Who else in THE JUDAS KISS have you worked with?
The only other actor in THE JUDAS KISS who I had worked with before was Rob Nagle, who is playing Oscar, though this is our first full production together. We have been friends and colleagues for many years, but we had only worked together on readings previously.
You have directed countless actors in the Los Angeles area. Do you really even have to hold auditions anymore? Or do you just call up an actor and offer them a part that's you think is perfect for them?
Yes, I do know lots of wonderful L.A. actors, but I do usually have auditions. First of all, I always want to expand the pool of actors I work with, meet new artists and be exposed to new talent. Also, having them read from the script will tell you whether they're really the right fit for a particular role. Auditions where actors read with each other will tell you whether they have chemistry together.
However, there are exceptions. In the case of THE JUDAS KISS, I made the offer for the role of Oscar Wilde to Rob Nagle after only a coffee conversation about the play, as I knew his work so well, and I was confident that he would be a great fit for the role. I'm glad to say that my instincts were correct. He is as brilliant in the part as I thought he would be.
You adapted and directed DORIAN GRAY. In the press release of STREETCAR, it's described as a "re-imagined modern take of Tennessee Williams' A STREETCAR NAMED DESIRE." Did you 'adapt' STREETCAR also? You only took director's credit on it.
In the case of DORIAN GRAY, it was an adaptation because the source material was a novel, not a play, and I wrote the theatrical adaptation. In the case of STREETCAR, we were contractually bound to use Williams' text word-for-word with no alterations. So the re-imagining of STREETCAR was all about casting, time period, playing style, use of music and design elements, etc. I hope that these production choices allowed audiences to hear Williams' brilliant play with fresh ears, as though it was a new play and contextualized for a modern audience, but the text was all Tennessee Williams!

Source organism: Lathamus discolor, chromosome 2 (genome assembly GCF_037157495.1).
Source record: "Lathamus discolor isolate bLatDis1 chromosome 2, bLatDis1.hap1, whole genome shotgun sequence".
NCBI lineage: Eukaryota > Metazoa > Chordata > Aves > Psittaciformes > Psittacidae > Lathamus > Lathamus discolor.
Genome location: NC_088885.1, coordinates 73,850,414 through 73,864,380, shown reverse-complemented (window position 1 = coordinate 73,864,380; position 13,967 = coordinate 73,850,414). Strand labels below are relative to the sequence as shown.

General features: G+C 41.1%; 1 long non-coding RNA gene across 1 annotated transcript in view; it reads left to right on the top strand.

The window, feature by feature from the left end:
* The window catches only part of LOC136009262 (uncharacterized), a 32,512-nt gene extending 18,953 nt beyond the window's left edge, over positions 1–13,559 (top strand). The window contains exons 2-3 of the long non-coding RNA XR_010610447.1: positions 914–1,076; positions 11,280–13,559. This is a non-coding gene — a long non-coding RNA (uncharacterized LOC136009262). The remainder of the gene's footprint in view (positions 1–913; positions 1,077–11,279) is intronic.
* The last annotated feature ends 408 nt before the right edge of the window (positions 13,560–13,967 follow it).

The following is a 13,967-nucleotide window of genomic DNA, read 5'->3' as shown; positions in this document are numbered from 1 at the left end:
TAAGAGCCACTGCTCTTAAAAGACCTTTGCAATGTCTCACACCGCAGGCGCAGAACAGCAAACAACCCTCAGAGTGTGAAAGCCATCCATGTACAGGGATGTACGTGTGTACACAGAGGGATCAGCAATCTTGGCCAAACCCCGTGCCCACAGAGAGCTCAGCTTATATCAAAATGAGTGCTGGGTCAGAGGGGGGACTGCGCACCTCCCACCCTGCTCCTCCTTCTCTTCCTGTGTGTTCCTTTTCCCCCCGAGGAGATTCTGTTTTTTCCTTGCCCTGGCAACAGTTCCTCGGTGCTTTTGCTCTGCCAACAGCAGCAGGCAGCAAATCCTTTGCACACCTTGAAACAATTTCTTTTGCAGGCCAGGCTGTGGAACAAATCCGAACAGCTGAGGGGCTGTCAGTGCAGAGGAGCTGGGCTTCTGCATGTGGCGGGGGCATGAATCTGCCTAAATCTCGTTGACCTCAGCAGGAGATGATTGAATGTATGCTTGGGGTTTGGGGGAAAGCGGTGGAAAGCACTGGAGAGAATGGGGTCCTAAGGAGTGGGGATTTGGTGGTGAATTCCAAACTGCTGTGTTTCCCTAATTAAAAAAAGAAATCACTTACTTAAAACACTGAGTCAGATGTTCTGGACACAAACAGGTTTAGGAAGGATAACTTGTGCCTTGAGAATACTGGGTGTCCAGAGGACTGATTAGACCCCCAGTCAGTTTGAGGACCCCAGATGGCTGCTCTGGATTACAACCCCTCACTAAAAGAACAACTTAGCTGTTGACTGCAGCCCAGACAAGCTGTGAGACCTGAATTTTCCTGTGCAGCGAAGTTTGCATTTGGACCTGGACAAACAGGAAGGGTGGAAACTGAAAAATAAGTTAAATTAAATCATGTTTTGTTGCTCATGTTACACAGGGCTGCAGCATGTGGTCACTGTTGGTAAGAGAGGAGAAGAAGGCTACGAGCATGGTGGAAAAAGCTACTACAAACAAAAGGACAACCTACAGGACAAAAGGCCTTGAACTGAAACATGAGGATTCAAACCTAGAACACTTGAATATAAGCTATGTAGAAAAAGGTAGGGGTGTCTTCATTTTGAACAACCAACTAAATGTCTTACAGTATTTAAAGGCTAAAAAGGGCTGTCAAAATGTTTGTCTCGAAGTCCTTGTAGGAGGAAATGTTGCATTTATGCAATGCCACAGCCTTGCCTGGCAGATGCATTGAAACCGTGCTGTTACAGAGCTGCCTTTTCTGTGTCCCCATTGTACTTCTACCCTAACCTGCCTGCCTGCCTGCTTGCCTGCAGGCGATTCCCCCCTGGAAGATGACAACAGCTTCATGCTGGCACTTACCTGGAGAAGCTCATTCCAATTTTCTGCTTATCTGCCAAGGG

In your youth, what did you initially want to be when you grew up?
I sort of always knew that this was what I wanted to do. My parent began taking me to the theatre as a small child, so I was exposed to it very early. As a kid, I was always trying to convince the neighbor kids to make plays with me in the backyard. I feel so fortunate to still be doing what I love, and to have the opportunity to tell stories that are important to me.
As steadily as you work in theatre, are you able to go to see a show as a civilian audience member? Or does it take a few scenes for you to take off your director's cap and just sit back?
It's a great question. First of all, I am a voracious theatergoer. I see dozens of productions, often over a hundred, in any given year. I love the theatre. I love supporting my fellow artists. I love the life-long learning and inspiration that have come from my theater-going. But of course, I do know how the sausage is made, so I often find myself observing work through that lens, and yes, I frequently do analyze a production while watching.
I often see productions that make choices which are different than those I would have made. But if a production succeeds on its own terms, if it makes a thoughtful and valid case for a particular interpretation or approach even if it's different than mine; I'm happy to go with it. In fact, it's often in those instances when my mind and heart are opened up to new ideas, and when I'm truly inspired. And if I begin to feel my heart racing and find myself being moved by a production, I stop analyzing and just allow myself to be swept up in the experience. It is then that I know that the artists have created something truly special. And that has happened to me countless times in the theatre. I'm grateful for all the theatre-makers who have given me so much magic and inspired me throughout a lifetime of theater-going.
I am so glad to finally get the chance to interview you. Thank you for taking the time for this, Michael! I look forward to seeing your KISS with Oscar!
Thanks, Gil. I appreciate the opportunity to talk with you!
For ticket availability and show schedule through March 24, 2019; log onto BostonCourtPasadena.org